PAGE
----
7.Counsel's Motion for Judgment of Acquittal

After trial counsel was replaced by Mr. Brunon as counsel of record, Mr. Brunon filed a motion for judgment of acquittal that Benford claims was so inadequately prepared as to constitute ineffective assistance of counsel. Benford argues that the motion was never filed with the Court and that the motion failed to cite a sufficient amount of case law. Both of these assertions are inaccurate. First, the motion was filed pursuant to a Court order on September 27, 2006. (Dkt. 119). Second, Mr. Brunon's limited use of case law in the motion was not ineffective assistance. Mr. Brunon's motion argued that there was insufficient evidence to support the verdicts and that trial counsel was deficient, citing adequate and relevant case law in support of these contentions. (Dkt. 121).

In any case, Benford fails to allege specific facts identifying any further preparation or research Mr. Brunon should have conducted. In Moore v. Chrones, 687 F.Supp. 2d 1005, 1034 (C.D. Cal. 2010), the court considered the petitioner's claims of ineffective assistance for his counsel's alleged failure to sufficiently conduct research and include case law in a motion submitted to the court. The court held that without identifying specific favorable research or other preparation counsel should have taken, the petitioner's allegations were merely conclusory and thus not entitled to relief. Id. See also Jones v. Gomez, 66 F.3d 199, 204-05 (9th Cir. 1995) ("conclusory suggestions that . . . trial counsel provided ineffective assistance fall far short of stating a valid claim of constitutional authority"). Like the petitioner in Moore,Benford fails to allege specific research or other preparation Mr. Brunon should have taken and therefore his allegations are conclusory and not entitled to relief. Finally, even if Benford had proposed specific actions that should have been taken by his counsel, he fails to allege how better use of case law would have changed the outcome of the Court's ruling on the motion. Therefore, Benford fails to allege the requisite prejudice required for a claim of ineffective assistance.

8.Appellate Counsel's Ineffective Assistance

Benford claims that appellate counsel provided ineffective assistance because he did not use the arguments favored by Benford.*fn4 In a letter to Benford, appellate counsel explains why Benford's arguments are not viable and why the arguments he pursued were the best course of action. Motion Ex. 9. There is no authority for the proposition that appellate counsel is required to present the arguments favored by the client. Benford does not identify any meritorious claims that appellate counsel did not pursue. For example, appellate counsel appropriately did not use Benford's argument for ineffective assistance, which relied on an old version of Fed. Crim. P. Rule 17. Id. For the above reasons, there is no support for the contention that appellate counsel's representation fell below an objective standard of reasonableness.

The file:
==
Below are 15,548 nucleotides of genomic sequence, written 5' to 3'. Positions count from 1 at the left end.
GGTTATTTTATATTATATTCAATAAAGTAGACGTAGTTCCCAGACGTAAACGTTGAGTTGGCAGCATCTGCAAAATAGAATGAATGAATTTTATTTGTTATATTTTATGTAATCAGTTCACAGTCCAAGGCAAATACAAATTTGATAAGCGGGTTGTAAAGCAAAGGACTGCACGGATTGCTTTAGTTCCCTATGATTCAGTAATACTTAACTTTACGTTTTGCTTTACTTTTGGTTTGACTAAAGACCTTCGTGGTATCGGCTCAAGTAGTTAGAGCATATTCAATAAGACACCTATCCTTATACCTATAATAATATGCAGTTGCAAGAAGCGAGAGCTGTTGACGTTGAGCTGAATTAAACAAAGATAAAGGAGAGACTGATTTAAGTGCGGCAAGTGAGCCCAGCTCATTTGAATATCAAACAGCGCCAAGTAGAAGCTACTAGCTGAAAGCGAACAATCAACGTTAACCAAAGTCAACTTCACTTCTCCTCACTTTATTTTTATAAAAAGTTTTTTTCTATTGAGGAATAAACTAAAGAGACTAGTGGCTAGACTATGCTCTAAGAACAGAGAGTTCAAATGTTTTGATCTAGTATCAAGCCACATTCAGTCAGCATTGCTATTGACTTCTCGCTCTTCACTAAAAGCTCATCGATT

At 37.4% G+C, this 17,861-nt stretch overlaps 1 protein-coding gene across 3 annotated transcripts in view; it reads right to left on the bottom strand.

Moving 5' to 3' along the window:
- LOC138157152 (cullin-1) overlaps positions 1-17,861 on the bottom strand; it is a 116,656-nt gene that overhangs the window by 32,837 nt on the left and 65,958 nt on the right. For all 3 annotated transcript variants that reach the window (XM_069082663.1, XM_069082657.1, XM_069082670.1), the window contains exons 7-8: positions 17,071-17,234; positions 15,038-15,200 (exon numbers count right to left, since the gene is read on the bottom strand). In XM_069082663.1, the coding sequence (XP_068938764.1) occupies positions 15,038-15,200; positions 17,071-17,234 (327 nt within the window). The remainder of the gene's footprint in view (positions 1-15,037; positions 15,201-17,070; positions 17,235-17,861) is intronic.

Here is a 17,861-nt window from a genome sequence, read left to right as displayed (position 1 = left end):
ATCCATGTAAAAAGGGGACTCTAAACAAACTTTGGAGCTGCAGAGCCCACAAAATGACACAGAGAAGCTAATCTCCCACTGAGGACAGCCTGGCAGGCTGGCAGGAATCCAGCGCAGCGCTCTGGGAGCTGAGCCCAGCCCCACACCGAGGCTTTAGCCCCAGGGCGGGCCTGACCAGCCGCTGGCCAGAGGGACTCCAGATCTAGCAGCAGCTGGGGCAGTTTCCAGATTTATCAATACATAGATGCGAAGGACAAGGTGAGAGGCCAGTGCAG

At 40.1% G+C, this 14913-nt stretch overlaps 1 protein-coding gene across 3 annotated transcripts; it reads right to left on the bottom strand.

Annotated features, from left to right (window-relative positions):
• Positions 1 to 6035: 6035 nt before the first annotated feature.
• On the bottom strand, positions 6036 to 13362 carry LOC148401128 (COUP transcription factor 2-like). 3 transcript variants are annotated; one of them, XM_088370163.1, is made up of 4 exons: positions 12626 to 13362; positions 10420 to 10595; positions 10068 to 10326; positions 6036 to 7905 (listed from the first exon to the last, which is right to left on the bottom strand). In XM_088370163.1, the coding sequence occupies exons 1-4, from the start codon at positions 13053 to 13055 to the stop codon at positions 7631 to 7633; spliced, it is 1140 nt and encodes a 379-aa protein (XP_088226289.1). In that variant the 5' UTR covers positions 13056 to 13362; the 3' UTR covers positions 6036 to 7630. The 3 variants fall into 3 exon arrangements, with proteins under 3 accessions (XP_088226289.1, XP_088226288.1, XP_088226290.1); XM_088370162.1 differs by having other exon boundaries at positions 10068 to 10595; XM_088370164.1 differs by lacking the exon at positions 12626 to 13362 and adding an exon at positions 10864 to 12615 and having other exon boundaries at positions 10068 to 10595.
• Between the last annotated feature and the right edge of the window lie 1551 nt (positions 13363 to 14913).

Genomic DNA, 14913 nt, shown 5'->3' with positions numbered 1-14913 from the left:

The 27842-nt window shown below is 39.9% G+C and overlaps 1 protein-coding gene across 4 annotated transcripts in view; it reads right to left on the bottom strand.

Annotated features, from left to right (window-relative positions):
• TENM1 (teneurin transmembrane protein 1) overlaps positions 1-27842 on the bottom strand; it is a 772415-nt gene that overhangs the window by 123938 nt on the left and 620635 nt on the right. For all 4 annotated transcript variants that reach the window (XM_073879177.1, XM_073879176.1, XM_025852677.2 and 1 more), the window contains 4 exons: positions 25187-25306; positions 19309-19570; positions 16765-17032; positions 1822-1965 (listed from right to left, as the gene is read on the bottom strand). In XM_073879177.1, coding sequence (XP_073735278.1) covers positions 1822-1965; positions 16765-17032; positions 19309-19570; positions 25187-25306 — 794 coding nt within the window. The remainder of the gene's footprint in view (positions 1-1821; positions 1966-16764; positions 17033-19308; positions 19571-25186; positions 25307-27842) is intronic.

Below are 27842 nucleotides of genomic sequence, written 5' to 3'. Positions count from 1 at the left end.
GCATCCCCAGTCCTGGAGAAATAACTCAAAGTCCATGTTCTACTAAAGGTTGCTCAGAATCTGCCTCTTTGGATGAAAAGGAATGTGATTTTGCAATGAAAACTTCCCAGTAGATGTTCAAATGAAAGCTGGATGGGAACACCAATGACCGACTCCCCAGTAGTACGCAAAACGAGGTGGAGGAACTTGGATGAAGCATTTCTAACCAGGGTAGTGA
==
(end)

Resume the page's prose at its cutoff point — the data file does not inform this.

D.Certificate of Appealability

Rule 11 of the Rules Governing Section 2254 Cases in the United States District Courts reads as follows:

(a) Certificate of Appealability.The district court must issue or deny a certificate of appealability when it enters a final order adverse to the applicant. Before entering the final order, the court may direct the parties to submit arguments on whether a certificate should issue. If the court issues a certificate, the court must state the specific issue or issues that satisfy the showing required by 28 U.S.C. § 2253(c)(2). If the court denies a certificate, the parties may not appeal the denial but may seek a certificate from the court of appeals under Federal Rule of Appellate Procedure 22. A motion to reconsider a denial does not extend the time to appeal.

(b) Time to Appeal. Federal Rule of Appellate Procedure 4(a) governs the time to appeal an order entered under these rules. A timely notice of appeal must be filed even if the district court issues a certificate of appealability.

Under 28 U.S.C. § 2253(c)(2), a Certificate of Appealability may issue "only if the applicant has made a substantial showing of the denial of a constitutional right." The Supreme Court has held that this standard means a showing that "reasonable jurists could debate whether (or, for that matter, agree that) the petition should have been resolved in a different manner or that the issues presented were adequate to deserve encouragement to proceed further." See Slack v. McDaniel, 529 U.S. 473, 483-84, 120 S. Ct. 1595, 146 L. Ed. 542 (2000) (internal quotation marks omitted).

Here, Petitioner has not made the requisite showing with respect to whether the Petition is time barred or any of the constitutional claims in the Petition. Accordingly, a Certificate of Appealability is denied.


Benford's Motion to Vacate, Set Aside or Correct Sentence depends on three arguments, all of which fail to establish the denial or infringement of a constitutional right. Benford fails to establish that there was a significant miscarriage of justice and therefore is not entitled to an evidentiary hearing.

Benford's first argument concerning the lack of counsel at the pretrial hearing was already rejected by the Ninth Circuit. Benford's second argument fails to establish that the Government failed to disclose favorable evidence or that such a disclosure would constitute a violation of Benford's due process rights. Finally, Benford's numerous assertions of deficiencies in his legal representation made in his third argument do not rise to the level of constitutionally deficient ineffective assistance of counsel. Because Benford has not made a substantial showing of the denial of a constitutional right as to any issue, he is not entitled to a certificate of appealability. See 28 U.S.C. §§ 2253(c)(2), 2253(c)(3).


Benford has not shown a "complete miscarriage of justice" as is required in a § 2255 motion. Davis, 417 U.S. at 346. Thus, for the reasons stated above, the Court DENIES Petitioner Bell's Motion to Vacate, Set Aside, or Correct Sentence by a Person in Federal Custody Pursuant to 28 U.S.C. § 2255. Additionally, the Court DENIES the Certificate of Appealability.

CIVIL-GEN Initials of Deputy Clerk: jcb